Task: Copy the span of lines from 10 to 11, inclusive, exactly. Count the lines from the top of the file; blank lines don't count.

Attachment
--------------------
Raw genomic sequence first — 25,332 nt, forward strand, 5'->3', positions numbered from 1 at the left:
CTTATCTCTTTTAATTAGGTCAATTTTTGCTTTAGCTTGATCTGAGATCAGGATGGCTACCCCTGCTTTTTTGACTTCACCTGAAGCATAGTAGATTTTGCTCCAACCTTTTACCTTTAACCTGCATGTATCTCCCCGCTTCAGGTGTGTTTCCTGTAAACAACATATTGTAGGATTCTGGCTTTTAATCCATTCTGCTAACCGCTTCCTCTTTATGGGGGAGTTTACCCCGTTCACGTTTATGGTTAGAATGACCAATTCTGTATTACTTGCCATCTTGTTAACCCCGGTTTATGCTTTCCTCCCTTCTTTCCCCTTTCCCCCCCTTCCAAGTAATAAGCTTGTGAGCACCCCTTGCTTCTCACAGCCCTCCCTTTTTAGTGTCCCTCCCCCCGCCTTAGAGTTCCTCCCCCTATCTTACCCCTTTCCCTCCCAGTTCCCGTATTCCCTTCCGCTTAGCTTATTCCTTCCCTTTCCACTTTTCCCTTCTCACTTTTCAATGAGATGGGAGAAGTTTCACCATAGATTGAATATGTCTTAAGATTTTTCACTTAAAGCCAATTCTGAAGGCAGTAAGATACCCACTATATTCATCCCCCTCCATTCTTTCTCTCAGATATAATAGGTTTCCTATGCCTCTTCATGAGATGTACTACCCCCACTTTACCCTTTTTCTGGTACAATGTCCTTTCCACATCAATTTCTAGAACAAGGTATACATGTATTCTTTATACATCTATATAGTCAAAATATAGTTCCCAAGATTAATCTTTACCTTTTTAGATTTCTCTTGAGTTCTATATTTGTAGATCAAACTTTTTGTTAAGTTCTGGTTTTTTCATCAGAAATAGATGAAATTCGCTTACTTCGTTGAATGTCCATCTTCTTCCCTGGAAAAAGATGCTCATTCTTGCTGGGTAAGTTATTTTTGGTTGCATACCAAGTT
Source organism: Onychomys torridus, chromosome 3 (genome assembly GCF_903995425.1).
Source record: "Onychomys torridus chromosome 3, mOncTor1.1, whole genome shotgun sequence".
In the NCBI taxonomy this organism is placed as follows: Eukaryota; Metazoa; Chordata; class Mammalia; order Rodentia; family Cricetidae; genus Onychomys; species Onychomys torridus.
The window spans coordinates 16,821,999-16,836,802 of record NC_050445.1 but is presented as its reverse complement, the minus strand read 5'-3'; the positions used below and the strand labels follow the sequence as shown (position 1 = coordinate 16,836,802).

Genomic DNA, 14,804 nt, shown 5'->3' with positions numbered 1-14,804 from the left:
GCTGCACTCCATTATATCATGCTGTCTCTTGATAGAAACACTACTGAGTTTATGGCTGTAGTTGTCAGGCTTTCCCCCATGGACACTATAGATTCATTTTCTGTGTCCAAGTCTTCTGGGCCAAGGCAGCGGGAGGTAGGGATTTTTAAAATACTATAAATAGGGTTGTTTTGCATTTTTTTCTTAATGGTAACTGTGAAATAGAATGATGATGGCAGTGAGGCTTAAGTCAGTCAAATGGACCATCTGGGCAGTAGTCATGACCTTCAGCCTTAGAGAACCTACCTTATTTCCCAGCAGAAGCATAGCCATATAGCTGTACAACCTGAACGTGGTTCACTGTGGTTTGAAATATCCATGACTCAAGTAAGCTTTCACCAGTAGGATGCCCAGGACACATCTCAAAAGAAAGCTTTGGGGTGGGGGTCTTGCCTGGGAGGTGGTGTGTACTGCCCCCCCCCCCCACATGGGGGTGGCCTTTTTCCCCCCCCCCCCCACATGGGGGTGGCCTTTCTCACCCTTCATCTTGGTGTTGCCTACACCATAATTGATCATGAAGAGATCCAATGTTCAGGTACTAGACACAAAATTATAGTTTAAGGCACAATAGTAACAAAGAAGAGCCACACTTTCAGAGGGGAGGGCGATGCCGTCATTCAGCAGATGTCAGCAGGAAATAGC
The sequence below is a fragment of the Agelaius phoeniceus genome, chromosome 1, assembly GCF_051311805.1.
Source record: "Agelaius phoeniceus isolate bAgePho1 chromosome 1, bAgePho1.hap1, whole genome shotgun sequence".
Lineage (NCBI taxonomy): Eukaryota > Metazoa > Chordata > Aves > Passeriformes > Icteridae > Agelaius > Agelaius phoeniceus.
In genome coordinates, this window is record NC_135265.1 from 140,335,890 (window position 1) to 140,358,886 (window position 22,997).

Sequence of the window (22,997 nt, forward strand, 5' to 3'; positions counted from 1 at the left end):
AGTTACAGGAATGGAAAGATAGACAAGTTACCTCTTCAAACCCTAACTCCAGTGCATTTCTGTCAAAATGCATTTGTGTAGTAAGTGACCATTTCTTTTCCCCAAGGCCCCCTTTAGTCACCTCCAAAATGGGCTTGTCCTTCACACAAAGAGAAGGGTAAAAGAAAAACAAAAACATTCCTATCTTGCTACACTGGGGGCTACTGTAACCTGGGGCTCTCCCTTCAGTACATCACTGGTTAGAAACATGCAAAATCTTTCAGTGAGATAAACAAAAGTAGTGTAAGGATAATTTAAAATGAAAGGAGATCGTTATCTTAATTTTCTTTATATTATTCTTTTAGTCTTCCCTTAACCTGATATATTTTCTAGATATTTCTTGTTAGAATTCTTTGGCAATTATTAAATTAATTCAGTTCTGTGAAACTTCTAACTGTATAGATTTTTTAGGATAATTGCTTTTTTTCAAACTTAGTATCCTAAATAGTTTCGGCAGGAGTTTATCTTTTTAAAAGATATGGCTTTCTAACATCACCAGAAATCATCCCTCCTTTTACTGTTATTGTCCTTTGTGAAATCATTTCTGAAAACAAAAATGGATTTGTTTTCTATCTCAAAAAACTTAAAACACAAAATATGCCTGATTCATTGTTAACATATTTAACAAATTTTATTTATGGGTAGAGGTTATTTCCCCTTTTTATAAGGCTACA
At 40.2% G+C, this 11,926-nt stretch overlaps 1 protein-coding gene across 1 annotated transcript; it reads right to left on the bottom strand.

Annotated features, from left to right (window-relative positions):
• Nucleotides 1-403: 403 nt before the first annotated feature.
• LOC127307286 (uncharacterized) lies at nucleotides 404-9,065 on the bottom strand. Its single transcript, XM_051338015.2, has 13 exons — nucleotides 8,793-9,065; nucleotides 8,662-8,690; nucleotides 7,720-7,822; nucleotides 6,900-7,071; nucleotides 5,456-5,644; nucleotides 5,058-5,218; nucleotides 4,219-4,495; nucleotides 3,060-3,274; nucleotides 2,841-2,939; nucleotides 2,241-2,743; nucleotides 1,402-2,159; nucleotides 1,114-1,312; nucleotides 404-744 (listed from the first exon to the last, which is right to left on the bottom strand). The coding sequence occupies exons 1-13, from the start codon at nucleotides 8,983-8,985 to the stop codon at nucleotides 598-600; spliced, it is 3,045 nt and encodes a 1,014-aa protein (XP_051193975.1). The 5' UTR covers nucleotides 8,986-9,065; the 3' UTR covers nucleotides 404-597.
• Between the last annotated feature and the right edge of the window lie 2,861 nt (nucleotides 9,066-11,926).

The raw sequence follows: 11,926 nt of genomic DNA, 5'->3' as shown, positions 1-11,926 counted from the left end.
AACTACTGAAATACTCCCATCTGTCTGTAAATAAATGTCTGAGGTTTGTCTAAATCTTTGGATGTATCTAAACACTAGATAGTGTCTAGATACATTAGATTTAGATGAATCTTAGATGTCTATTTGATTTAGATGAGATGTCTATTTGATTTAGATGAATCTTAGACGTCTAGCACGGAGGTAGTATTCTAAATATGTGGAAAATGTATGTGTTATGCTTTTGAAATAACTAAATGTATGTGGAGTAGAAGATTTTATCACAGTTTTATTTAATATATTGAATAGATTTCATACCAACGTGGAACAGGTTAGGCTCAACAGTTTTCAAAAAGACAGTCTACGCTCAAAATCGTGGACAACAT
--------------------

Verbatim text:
Source record: "Agelaius phoeniceus isolate bAgePho1 chromosome 1, bAgePho1.hap1, whole genome shotgun sequence".
Lineage (NCBI taxonomy): Eukaryota > Metazoa > Chordata > Aves > Passeriformes > Icteridae > Agelaius > Agelaius phoeniceus.